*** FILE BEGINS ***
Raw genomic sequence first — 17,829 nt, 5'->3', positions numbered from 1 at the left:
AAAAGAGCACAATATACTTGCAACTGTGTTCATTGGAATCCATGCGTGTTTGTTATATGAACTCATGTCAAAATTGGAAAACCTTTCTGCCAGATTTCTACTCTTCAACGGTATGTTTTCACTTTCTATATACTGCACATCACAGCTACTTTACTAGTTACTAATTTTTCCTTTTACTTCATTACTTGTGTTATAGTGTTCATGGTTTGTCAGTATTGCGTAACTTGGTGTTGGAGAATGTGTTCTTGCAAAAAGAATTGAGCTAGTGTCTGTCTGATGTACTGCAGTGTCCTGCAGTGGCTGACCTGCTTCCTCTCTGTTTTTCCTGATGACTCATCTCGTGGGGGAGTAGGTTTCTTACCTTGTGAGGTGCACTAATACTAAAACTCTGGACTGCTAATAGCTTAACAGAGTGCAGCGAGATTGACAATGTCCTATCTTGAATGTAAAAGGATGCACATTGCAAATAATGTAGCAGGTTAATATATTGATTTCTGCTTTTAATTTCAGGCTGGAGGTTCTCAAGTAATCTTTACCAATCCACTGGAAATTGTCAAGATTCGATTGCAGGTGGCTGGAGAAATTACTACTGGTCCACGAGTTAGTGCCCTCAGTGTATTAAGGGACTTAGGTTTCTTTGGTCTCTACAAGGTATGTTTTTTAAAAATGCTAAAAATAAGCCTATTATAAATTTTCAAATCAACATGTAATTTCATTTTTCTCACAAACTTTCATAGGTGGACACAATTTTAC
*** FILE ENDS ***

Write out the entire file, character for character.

Raw genomic sequence first — 17,829 nt, 5'->3', positions numbered from 1 at the left:
AAAAGAGCACAATATACTTGCAACTGTGTTCATTGGAATCCATGCGTGTTTGTTATATGAACTCATGTCAAAATTGGAAAACCTTTCTGCCAGATTTCTACTCTTCAACGGTATGTTTTCACTTTCTATATACTGCACATCACAGCTACTTTACTAGTTACTAATTTTTCCTTTTACTTCATTACTTGTGTTATAGTGTTCATGGTTTGTCAGTATTGCGTAACTTGGTGTTGGAGAATGTGTTCTTGCAAAAAGAATTGAGCTAGTGTCTGTCTGATGTACTGCAGTGTCCTGCAGTGGCTGACCTGCTTCCTCTCTGTTTTTCCTGATGACTCATCTCGTGGGGGAGTAGGTTTCTTACCTTGTGAGGTGCACTAATACTAAAACTCTGGACTGCTAATAGCTTAACAGAGTGCAGCGAGATTGACAATGTCCTATCTTGAATGTAAAAGGATGCACATTGCAAATAATGTAGCAGGTTAATATATTGATTTCTGCTTTTAATTTCAGGCTGGAGGTTCTCAAGTAATCTTTACCAATCCACTGGAAATTGTCAAGATTCGATTGCAGGTGGCTGGAGAAATTACTACTGGTCCACGAGTTAGTGCCCTCAGTGTATTAAGGGACTTAGGTTTCTTTGGTCTCTACAAGGTATGTTTTTTAAAAATGCTAAAAATAAGCCTATTATAAATTTTCAAATCAACATGTAATTTCATTTTTCTCACAAACTTTCATAGGTGGACACAATTTTAC